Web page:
Fendler's Spring-parsley (Fendler's Cymopterus)
Cymopterus acaulis var. fendleri
Synonym: Cymopterus fendleri
Family: Apiaceae (A Utah Flora - Umbelliferae) - Carrot or Parsley Family
Perennial herbs from taproots; some strongly aromatic; 2”to 10.8” (5 to 27 cm) tall
Leaves: basal (or basal and 1 to few cauline mostly on the lower half of the stems); compound
Flowers: 5 petals; 5 sepals or lacking; small flowers in clusters (compound umbel); 5 stamens; 1 pistil; 2 styles; petals white, yellow, or purple, 6 to 9 rays, rays 0.04” to 0.52” (1 to 13 mm) long
Pollinators: insects; self-fertile
Fruits: schizocarp; flat and wide with lateral wings – splits into 2 halves, each 1 seeded
Blooms in Arches National Park: March, April, May
Habitat in Arches National Park: desert shrub and pinyon-juniper communities; often grows on sandy soil
Location seen: Windows, Fiery Furnace, Broken Arch trail, outside Arches National Park in Negro Bill Canyon
Other: The genus name, “Cymopterus”, is from the Greek “cyma” which means “wave” and “pteron” which means “wing”, referring to its fruit. The species name, “acaulis”, means “without a stem”; the variety name, “fendleri”, honors Augustus Wilhelm Fendler (1813-1883), a Prussian botanist who collected plant specimens in North America, Central America, South America, Prussia and Trinidad. Many of his American Southwest specimens were collected for botanist Asa Gray.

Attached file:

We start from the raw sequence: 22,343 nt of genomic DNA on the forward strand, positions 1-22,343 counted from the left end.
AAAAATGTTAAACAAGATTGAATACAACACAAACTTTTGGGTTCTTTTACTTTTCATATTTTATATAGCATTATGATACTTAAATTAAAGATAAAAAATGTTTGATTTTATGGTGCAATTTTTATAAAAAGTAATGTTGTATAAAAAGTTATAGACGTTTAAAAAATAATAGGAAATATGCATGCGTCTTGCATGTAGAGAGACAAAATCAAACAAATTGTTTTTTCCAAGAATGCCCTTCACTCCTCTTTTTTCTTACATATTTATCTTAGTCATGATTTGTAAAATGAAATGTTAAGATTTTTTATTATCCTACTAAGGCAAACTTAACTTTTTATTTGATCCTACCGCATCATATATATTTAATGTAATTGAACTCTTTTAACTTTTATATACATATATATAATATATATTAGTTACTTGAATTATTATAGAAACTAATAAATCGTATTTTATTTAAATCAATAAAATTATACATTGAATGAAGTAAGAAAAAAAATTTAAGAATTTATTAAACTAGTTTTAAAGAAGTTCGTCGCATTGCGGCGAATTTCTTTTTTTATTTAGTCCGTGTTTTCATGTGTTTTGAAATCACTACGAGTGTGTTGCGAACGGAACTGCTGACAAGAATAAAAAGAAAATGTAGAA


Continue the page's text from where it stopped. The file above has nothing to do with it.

The family has economic importance because it contains numerous food plants, condiments, ornamentals. There are also poisonous species. Tuberous roots. The family identification depends on anatomical details of fruits and seeds.
Did You Know?
Once feared of becoming extinct, desert bighorn sheep are making a tentative comeback in southeast Utah due to reintroduction efforts by the National Park Service. There are roughly 50 sheep in Arches, though their shy nature keeps them well-hidden from most visitors. More...